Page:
Two-thirds of employers have furloughed workers using the government’s job retention scheme, the latest official figures have shown.
An update from the Office for National Statistics (ONS) found out of more than 5,000 businesses surveyed, 66 per cent had used the government’s job retention scheme to avoid making redundancies – making the scheme the most popular of all the financial aid programmes created by the government to help businesses through the coronavirus outbreak, which also included business rates holidays and VAT payment deferrals.
Among companies that reported having temporarily closed or paused trading, the number that have made use of the furlough scheme rose to 82 per cent.
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Gerwyn Davies, labour market adviser at the CIPD, said the figures were encouraging and the high uptake implied the scheme “has succeeded in staving off the large-scale job cuts that one would normally associate with the scale of this economic fallout”.
Looking forward, Davies said it was important for the scheme to be “gradually wound down” when the time came, suggesting a short-time working scheme, which allowed firms to offer reduced working hours to employees while still receiving wage subsidies, would fit with the gradual reopening of the economy.
Today’s statistics – part of the ONS’s weekly experimental data on the impacts of the coronavirus crisis – also found that one in four companies (24 per cent) had seen their turnover drop by more than 50 per cent since the lockdown. A further 34 per cent said their turnover had declined by up to 50 per cent, while 30 per cent reported their sales were unaffected by the crisis.
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Nearly a third (30 per cent) of working adults said they had not travelled to work or had worked from home between 9 April and 20 April. Detail was not available on whether this was due to them being on furlough, self-isolating or off sick, or for another reason.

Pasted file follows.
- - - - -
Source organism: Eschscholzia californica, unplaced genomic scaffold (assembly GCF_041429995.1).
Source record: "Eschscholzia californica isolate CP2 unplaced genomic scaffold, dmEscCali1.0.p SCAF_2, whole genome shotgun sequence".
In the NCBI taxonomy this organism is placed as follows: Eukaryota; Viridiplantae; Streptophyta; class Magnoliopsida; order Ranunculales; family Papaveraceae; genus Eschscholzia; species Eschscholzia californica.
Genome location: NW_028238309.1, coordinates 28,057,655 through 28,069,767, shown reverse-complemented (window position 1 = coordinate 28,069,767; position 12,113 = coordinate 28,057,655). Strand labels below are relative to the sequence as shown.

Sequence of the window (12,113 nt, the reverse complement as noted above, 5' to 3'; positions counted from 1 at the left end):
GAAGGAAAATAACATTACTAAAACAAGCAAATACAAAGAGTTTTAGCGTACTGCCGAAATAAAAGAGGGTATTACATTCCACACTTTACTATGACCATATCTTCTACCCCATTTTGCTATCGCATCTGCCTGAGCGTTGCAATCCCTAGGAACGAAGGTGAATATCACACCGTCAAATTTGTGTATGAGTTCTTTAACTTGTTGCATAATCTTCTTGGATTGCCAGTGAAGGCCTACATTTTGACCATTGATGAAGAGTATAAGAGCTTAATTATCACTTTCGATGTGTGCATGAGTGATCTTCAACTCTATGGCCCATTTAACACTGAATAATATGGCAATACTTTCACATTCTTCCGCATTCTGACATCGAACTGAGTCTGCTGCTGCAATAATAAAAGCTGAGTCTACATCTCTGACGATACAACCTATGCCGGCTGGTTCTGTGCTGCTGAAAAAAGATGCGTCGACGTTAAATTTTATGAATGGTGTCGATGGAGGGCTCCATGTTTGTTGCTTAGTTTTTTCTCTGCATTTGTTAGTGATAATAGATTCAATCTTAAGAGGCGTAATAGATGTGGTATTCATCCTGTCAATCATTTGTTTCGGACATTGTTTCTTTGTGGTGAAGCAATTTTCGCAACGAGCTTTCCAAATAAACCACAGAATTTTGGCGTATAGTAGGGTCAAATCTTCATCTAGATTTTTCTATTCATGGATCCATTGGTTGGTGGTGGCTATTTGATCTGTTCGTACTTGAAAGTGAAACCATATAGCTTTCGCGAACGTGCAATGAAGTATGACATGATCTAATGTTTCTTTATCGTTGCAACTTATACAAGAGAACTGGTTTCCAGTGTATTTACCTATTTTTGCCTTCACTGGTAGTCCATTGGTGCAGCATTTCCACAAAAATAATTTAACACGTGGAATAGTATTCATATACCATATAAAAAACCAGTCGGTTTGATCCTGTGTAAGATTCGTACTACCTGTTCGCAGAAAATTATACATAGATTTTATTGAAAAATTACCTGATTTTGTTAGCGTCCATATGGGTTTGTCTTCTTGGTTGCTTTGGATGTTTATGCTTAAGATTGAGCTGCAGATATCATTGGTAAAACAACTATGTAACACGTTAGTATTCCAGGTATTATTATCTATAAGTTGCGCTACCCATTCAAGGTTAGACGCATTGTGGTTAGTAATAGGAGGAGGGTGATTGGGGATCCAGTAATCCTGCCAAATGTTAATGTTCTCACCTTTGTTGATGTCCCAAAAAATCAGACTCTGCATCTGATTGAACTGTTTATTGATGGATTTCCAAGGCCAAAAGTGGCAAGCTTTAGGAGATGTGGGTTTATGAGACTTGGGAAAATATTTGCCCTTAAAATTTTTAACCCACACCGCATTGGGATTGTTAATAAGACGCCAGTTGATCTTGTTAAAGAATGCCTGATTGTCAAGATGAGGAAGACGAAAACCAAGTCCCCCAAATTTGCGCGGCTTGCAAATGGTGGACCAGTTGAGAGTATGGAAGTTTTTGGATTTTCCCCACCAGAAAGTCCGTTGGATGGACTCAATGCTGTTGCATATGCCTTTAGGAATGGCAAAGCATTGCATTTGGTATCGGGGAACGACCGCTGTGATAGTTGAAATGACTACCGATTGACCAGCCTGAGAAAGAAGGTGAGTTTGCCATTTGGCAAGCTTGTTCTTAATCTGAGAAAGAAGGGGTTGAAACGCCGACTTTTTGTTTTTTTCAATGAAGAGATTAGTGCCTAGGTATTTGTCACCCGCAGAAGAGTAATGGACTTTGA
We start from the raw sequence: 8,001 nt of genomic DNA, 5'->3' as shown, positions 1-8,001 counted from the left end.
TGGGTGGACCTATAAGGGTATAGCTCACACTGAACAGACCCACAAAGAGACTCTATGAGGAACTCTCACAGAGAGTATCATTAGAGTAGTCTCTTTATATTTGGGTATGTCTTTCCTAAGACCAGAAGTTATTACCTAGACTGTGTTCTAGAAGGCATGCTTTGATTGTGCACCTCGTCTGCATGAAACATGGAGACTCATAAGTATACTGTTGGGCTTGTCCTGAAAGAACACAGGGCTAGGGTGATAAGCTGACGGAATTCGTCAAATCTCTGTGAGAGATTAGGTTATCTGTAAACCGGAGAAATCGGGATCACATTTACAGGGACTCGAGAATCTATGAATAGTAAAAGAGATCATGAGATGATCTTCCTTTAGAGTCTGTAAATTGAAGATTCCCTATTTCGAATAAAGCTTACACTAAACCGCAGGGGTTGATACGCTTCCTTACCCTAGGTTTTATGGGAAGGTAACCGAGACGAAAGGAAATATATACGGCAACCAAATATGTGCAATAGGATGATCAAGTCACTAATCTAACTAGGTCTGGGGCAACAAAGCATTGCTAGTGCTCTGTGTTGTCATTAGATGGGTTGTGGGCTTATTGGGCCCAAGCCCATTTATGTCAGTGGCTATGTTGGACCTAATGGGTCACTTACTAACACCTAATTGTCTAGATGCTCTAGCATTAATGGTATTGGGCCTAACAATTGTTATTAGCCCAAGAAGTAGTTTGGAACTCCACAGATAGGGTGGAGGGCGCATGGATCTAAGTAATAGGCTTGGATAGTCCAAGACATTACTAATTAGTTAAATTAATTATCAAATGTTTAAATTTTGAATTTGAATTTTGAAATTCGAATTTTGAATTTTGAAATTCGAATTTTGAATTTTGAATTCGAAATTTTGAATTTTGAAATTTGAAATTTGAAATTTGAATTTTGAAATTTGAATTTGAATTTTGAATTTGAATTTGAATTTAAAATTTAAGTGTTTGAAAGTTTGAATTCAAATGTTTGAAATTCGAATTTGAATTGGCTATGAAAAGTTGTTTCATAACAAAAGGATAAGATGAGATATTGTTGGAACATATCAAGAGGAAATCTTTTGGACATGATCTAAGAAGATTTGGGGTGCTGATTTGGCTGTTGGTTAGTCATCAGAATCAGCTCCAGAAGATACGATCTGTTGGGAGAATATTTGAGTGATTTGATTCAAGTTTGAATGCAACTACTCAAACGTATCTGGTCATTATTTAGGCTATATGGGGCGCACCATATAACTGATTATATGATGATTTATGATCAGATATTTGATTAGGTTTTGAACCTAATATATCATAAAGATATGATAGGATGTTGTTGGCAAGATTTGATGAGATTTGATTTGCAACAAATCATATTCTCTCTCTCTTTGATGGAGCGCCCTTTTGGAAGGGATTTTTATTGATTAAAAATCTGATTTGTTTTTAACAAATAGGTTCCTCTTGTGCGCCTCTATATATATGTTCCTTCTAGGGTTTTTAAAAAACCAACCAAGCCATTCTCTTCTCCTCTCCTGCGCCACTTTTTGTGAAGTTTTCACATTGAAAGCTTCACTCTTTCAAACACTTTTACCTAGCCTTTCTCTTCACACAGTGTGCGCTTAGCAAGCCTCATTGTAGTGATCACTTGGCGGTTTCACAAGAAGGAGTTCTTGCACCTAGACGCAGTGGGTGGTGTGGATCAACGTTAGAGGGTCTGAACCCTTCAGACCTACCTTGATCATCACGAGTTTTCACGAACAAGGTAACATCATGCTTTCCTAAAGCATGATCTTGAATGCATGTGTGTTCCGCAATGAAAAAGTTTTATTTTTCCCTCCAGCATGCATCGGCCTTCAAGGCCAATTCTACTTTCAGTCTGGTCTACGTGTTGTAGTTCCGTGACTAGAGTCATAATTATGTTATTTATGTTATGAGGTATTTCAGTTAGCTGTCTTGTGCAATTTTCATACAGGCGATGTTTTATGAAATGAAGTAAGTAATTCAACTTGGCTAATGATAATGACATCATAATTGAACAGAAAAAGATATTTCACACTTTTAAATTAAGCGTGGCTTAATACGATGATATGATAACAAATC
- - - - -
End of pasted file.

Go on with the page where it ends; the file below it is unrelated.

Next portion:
However, Davies said this was not a cause for alarm. “It’s an achievement that 70 per cent are working, given the scale of the restrictions,” he said, crediting the effort employers had made to extend flexible working arrangements and to ensure employees had the facilities to work from home.
Davies added the large-scale expansion of homeworking capacity across UK businesses was likely to have a lasting effect on how companies operate once restrictions are lifted. “One wonders what the impact of the economic fallout might have been were it not for flexible working, but above all, the extension and rollout of home working across the UK looks set to have long-term implications as well,” he said.
The ONS data was collected from 5,158 UK businesses, and covers the period from 6 April to 19 April, the third and fourth weeks of government-mandated lockdown.
In separate research, the Institute for Fiscal Studies (IFS) reported that workers from non-white ethnic backgrounds were more economically vulnerable to the impacts of the coronavirus crisis.
Its report noted that white British men were less likely than those of other ethnic backgrounds to work in sectors of the economy that had been shut down as a result of the crisis, such as restaurants and bars, and therefore could face higher job insecurity during lockdown.
Professor Lucinda Platt, professor of social policy and sociology at the London School of Economics and member of the IFS Deaton Review of Inequalities panel, noted “striking differences in economic vulnerability between ethnic groups”.
Bangladeshi men were four times, and Pakistani men three times, more likely than their white counterparts to have jobs in industries that had been shut down, while black African and black Caribbean men were 50 per cent more likely than white men to work in shut-down sectors.